Outside of this main questline, customization is where you'll be investing the most time in your goat's progression. Completing Events and Instincts nets you Karma, which you can then use to purchase gear for each different body part of your goat; from head to hoof. Much of this gear is cosmetic, but the higher-tier loot is equipped with passive and active abilities that can significantly alter, or outright break, Goat Simulator 3's slapstick action.
Some are there just for a laugh, such as horn boots that have Pilgor trumping with every step, but others can be genuinely helpful for navigating the more vertical areas of the world, including jetpacks and stilts. There's an impressive assortment all in all, and part of the joy of Goat Simulator 3 is in discovering just how ridiculous Coffee Stain could get with the next piece of equipment that it throws Pilgor's way.
Agent of chaos
Goat Simulator 3's open world is far from the prettiest or biggest in existence, but it's one that does, at least, beg to be tampered with. Pretty much every object in the world is beholden to Coffee Stain's physics simulator, with live elements like fire and electricity folding more ingredients into its recipe for destruction, setting the scene for some truly spectacular chain reactions. It was always fun to see what kind of Rube Goldberg machine of carnage I could create with just one well-timed headbutt, and Pilgor's seeming invulnerability to anything thrown his way only encouraged my appetite for pandemonium.
Despite his apparent inability to die, part of Goat Simulator's schtick is that Pilgor will frequently collapse into a ragdoll state during collisions, but Coffee Stain has thankfully made it easier to control him this time around, endowing the goat with new skills such as a Mario-esque triple jump and the ability to charge his headbutt for more powerful strikes. Platforming across the terrain is still deliberately awkward and hazard-prone, however, particularly when clipping bugs are so frequent, making it all the more frustrating to scale some of the more precarious points of interest in the world, only to trip up at the last second through no real fault of your own.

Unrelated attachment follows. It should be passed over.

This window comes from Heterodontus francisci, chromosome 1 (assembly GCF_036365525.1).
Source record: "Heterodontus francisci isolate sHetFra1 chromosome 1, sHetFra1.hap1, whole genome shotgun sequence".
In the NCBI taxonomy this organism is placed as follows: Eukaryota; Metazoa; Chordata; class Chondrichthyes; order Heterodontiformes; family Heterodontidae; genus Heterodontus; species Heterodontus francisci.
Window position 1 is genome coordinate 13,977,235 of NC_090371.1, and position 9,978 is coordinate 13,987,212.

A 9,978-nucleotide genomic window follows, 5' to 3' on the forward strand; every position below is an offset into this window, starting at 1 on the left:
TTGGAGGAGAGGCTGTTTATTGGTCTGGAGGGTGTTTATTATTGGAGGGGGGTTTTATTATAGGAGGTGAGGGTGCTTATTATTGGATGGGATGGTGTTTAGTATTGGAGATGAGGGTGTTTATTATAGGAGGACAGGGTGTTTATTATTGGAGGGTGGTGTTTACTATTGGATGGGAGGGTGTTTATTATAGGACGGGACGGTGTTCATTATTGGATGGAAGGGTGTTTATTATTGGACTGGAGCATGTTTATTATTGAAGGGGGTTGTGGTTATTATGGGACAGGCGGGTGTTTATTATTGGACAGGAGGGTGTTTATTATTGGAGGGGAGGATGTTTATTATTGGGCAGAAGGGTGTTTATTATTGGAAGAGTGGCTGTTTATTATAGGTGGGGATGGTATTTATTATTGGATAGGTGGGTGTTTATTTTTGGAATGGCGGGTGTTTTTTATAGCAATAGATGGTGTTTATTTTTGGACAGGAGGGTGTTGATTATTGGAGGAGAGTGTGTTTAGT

Finally, it shouldn't come as a surprise to hear that Goat Simulator 3 is a game best enjoyed with friends, particularly those who share the same funny bone that Coffee Stain is trying to tickle. The game can be played with up to three other people either locally or online, and doing so opens up access to half a dozen multiplayer minigames like King of the Hill or Hoofball. Even with these, however, the fun can wear thin pretty quickly, as their relative simplicity and tendency to descend into mindless bedlam leave them feeling relatively indistinguishable from the rest of Goat Simulator 3's ragdoll riots.
And that's just the thing about Goat Simulator 3; it's dumb fun in short bursts, but Coffee Stain's attempt to stretch out its ideas across an entire open world only reveals the limits of its entertainment value. I don't begrudge the studio for riding this goat for all it's worth, but Goat Simulator 3 proves that even one of the most successful comedy-sim titles of its type has a threshold of diminishing returns. Goat Simulator made a wise decision to skip straight to number three, as it's hard to envision any further mileage for this particular brand of goat-based bedlam beyond this admirable yet ultimately inadequate effort.
Goat Simulator 3 was reviewed on PS5, with a code provided by the publisher.